Respondents are unlikely to conduct lengthy surveys. You will get more results if you keep it under about five minutes. Anything longer than ten is likely to be abandoned a lot, making it difficult for you to get a representative sample. You can even specify in advance how long the survey is expected to take, or keep track of how many questions are still open so that respondents can track their progress over time.
People are also likely to cancel surveys if they believe the questions are immediately difficult or invasive. Facilitate them by asking simple questions with given decisions so they are more likely to continue. This means that all open or leading questions dealing with personal or demographic data will be saved until later.
There is a time and place for open questions. However, you get more data that is easily quantitative if you provide multiple options. These questions are also easier for people to answer. So try to limit most of your questions to this style.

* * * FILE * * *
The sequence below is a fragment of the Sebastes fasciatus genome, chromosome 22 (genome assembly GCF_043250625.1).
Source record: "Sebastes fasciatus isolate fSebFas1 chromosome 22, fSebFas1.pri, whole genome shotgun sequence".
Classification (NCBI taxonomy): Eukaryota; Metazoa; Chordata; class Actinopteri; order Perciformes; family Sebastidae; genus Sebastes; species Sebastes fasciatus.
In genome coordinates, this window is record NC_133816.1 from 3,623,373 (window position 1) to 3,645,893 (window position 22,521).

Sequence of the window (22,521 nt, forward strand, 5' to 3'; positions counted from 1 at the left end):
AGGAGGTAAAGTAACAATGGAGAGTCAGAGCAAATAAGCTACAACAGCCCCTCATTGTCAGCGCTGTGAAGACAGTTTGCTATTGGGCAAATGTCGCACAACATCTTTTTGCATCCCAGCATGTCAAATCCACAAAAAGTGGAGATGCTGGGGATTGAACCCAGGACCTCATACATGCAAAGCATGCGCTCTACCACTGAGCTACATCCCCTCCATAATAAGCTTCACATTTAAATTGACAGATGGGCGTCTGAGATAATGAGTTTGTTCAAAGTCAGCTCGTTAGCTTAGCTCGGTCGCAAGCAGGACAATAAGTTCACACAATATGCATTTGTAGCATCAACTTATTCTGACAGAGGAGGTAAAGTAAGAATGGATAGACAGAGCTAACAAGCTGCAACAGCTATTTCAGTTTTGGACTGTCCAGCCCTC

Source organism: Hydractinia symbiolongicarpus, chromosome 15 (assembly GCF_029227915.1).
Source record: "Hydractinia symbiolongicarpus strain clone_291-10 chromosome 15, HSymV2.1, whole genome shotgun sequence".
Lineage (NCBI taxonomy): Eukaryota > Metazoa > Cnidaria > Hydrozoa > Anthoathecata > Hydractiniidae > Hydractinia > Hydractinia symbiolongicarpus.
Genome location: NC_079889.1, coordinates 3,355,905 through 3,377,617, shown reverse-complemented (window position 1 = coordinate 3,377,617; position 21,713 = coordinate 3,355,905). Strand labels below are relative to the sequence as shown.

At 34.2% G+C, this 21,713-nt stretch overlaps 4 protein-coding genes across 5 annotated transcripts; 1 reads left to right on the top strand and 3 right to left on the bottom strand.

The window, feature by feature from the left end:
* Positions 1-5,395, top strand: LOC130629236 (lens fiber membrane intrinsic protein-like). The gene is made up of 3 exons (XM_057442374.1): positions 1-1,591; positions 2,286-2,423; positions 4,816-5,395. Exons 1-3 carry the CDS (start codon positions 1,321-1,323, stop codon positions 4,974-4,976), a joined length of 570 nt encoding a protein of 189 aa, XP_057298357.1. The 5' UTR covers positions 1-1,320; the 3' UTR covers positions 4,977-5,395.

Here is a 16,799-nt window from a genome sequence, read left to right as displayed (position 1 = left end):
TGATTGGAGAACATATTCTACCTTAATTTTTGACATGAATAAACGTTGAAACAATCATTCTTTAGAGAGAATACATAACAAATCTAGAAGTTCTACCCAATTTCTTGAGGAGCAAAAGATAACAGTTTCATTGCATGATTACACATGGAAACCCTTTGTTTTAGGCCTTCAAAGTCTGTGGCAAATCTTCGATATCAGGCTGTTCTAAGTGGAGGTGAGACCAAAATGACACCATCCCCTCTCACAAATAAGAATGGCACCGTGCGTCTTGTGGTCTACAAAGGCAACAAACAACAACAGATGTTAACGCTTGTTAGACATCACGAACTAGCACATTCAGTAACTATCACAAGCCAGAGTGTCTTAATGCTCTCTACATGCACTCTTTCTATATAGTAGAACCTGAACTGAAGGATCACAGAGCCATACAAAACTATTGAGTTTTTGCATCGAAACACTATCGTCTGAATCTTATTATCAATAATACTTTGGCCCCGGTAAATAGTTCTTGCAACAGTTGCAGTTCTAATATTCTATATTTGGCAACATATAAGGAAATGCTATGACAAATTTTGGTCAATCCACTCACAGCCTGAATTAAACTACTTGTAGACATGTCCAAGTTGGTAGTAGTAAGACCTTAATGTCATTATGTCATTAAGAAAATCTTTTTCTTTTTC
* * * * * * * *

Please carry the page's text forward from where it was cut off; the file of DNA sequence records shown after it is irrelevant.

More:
If you ask two questions in one, it is difficult for people to answer precisely. For example: Do you love pancakes and bacon for breakfast? Well, some people might like pancakes, but not bacon, so how should they answer? Separate these types of questions or clarify the wording so that respondents are not confused.
Questions like "Wouldn't you like to see such a product on your store shelves?" You are more likely to get positive responses than, "How likely are you to buy this product?" With this type of question, respondents may be more likely to say what you want to hear. However, most small businesses should look for accuracy rather than security. Therefore, keep it as neutral as possible to awaken people's true feelings.